No one goes through divorce school when they’re getting married. We barely go through marriage school, never mind parenting school while interviewing caterers or picking out flowers for the wedding reception! So when a family falls apart and divorce is imminent, it can be very upsetting. But when divorce is unavoidable because you didn’t have a say in the decision, and you’re still in love with your partner, it is most certainly devastating. It completely rocks your world.
We look at the intimate husband-wife commitment with the idea of two people creating a life together. The daily choice to be faithful, loving, and kind requires us to override our innate antagonism, our daily frustrations, and our mercurial moods. Men and women equally can make a marriage miserable without some kind of commitment to the bonds of their marriage contract and a willingness to grow together, and be kind.
So if one partner chooses to step out of their commitment, dally in friendship, flirtation, and infidelity, there’s usually no closure. The faithful partner is left to pick up the pieces of their family and manage their broken heart on their own.
In such cases, there’s often no discussion, useful explanation or logical reasoning. Sometimes the story makes sense – it’s the need for outside affection, stimulation, love, or just sex that pulls one partner’s attention away from their vows. But for the person left, then what?
The pain of being left is devastating. It completely rocks your world. It can take a very long time to understand how to get over a breakup you didn’t want or you didn’t have a say in. That sort of loss affects us on a deeply personal level. It calls into question our self-worth, our identity, our self-confidence, our sex appeal, our beliefs, our trust in others, and institutions. It rips away the fabric of our lives.
When that happens, on our knees, it’s difficult to face the shame and stigma most people have towards those who divorce. It’s easier to pull in and hide. I spent an enormous amount of time second guessing myself. I had to be careful: such thoughts can cause permanent pain, a sense of righteousness, heightened anger toward the opposite sex, long-drawn out court battles, and a loss of faith in the very idea of marriage.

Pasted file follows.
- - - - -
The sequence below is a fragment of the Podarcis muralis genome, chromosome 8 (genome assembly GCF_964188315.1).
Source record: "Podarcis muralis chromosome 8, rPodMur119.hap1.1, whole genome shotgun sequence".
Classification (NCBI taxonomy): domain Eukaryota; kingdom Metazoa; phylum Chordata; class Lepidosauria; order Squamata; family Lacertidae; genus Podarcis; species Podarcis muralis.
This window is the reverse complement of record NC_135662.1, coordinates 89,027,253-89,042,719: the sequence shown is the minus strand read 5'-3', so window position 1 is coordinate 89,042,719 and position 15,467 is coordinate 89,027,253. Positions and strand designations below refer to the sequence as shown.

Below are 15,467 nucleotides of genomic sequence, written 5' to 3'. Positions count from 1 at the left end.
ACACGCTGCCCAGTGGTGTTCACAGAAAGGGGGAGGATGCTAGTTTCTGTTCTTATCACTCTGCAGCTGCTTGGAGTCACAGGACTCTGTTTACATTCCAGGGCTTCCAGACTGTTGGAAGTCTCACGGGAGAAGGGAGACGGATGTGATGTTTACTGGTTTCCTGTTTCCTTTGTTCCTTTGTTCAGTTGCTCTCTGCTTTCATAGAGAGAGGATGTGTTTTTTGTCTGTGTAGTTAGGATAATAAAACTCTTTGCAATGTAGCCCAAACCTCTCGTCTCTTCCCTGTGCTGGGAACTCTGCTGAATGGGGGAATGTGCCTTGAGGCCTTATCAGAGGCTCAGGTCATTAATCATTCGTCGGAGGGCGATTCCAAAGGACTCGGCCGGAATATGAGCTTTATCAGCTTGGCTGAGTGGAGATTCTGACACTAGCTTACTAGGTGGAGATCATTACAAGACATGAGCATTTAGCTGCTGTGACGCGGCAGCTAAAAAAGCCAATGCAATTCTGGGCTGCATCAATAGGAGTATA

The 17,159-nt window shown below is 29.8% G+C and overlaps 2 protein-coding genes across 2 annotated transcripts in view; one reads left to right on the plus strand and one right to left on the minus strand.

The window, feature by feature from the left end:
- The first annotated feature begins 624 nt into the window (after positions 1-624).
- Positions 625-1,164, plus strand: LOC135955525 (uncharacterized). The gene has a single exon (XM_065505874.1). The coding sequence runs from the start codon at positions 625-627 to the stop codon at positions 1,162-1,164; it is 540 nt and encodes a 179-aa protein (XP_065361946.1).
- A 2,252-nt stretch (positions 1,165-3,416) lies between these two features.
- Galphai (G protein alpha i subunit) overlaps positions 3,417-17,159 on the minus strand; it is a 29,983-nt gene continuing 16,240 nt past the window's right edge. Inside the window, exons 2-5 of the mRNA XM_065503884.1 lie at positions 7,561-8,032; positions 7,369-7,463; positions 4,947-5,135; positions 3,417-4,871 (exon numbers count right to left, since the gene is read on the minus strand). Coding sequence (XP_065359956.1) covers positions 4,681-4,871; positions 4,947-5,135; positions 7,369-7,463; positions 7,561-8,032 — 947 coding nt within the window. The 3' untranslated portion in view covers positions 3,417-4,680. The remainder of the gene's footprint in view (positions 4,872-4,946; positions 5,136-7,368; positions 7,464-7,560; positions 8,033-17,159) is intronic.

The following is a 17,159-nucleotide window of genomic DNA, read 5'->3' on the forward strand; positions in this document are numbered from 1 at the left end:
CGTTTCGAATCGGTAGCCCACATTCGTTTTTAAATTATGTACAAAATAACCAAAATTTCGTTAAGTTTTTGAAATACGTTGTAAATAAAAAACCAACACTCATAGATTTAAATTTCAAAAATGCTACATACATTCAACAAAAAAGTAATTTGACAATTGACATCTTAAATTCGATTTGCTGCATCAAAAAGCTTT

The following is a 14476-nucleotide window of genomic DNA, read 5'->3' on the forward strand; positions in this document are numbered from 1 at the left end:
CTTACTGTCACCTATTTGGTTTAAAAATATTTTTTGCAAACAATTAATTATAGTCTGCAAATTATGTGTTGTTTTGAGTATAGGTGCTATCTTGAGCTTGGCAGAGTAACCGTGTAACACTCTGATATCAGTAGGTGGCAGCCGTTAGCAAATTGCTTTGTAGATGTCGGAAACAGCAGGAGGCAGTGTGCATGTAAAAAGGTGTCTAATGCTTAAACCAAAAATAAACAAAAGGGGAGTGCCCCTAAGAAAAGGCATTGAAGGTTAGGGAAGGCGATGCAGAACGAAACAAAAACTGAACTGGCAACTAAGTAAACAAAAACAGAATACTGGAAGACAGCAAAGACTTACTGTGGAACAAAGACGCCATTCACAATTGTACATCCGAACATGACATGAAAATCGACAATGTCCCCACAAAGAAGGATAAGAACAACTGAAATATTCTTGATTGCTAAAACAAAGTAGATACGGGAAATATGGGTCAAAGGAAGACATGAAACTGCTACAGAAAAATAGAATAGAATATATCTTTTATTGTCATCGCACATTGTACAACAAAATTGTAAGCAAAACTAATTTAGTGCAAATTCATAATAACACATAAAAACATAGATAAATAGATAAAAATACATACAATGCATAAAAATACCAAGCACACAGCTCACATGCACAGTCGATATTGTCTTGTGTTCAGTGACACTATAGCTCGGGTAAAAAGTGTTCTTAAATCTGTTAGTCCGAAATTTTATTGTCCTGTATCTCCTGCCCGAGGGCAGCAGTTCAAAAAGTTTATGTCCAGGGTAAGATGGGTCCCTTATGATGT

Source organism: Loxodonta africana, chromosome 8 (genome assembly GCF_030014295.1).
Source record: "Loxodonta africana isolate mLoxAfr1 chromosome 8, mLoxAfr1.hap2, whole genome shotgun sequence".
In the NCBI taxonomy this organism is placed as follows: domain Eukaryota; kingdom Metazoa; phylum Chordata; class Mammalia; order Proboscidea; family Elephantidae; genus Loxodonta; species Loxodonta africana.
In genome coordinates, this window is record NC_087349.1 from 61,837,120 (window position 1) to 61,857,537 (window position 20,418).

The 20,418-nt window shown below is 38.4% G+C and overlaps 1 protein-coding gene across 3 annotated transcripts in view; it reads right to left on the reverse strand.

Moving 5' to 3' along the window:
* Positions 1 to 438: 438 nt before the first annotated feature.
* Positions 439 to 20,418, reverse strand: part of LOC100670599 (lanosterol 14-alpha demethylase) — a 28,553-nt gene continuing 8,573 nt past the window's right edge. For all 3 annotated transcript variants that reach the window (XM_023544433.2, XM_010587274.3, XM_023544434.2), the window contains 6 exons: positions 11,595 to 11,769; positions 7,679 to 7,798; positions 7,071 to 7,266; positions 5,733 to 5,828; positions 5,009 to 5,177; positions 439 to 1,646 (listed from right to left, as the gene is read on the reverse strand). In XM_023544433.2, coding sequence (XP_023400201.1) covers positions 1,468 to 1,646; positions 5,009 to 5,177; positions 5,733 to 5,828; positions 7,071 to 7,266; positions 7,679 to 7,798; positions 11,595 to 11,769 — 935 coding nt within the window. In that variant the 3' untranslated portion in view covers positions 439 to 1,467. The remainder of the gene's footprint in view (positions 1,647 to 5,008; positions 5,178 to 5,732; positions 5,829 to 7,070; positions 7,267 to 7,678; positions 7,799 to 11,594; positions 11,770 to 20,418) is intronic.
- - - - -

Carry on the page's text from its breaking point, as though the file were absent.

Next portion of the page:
It’s cruel to leave another who thought you were their soulmate. It’s also cruel to abandon your friendships when this occurs. Remaining hopeful and optimistic is crucial. The ending, as painful as it is, doesn’t need to be the end of one’s entire life. And those of us on the outside looking in can offer so much more than we realize.
My goal is lofty: to create community healing from divorce. Leaving the legacy of shame and stigma in the past so that one can recreate their life moving forward. But I need your help.
As you look around your community consider those in need of compassion and kindness. (Especially when they don’t want it.) Help them feel included. They may resist, vent, argue, and turn down your offer. Please know, they truly just need a dose of patience and are doing the best they can. On one’s own, there’s often no manual for a breakup based on being dumped.
The one thing I needed during my divorce was to be included at my friend’s homes; to be invited and considered, as opposed to feeling shunned. If you can muster it, invite your friends to your dinner table, help them have a good day. Workout together and include them in your activities.
Sometimes, divorce is truly unavoidable, and the manuals for how to get over a break up, are being written by all of us today, in community.
Laura Bonarrigo is a Certified Life Coach and a Certified Divorce Coach at laurabonarrigo.com. Laura’s a writer, public speaker and the founder of doingDivorce School™ an online coaching program for those ready to shed the pain of divorce. For empowering and practical ways to lose the identity of your past, visit www.doingDivorceSchool.com and laurabonarrigo.com.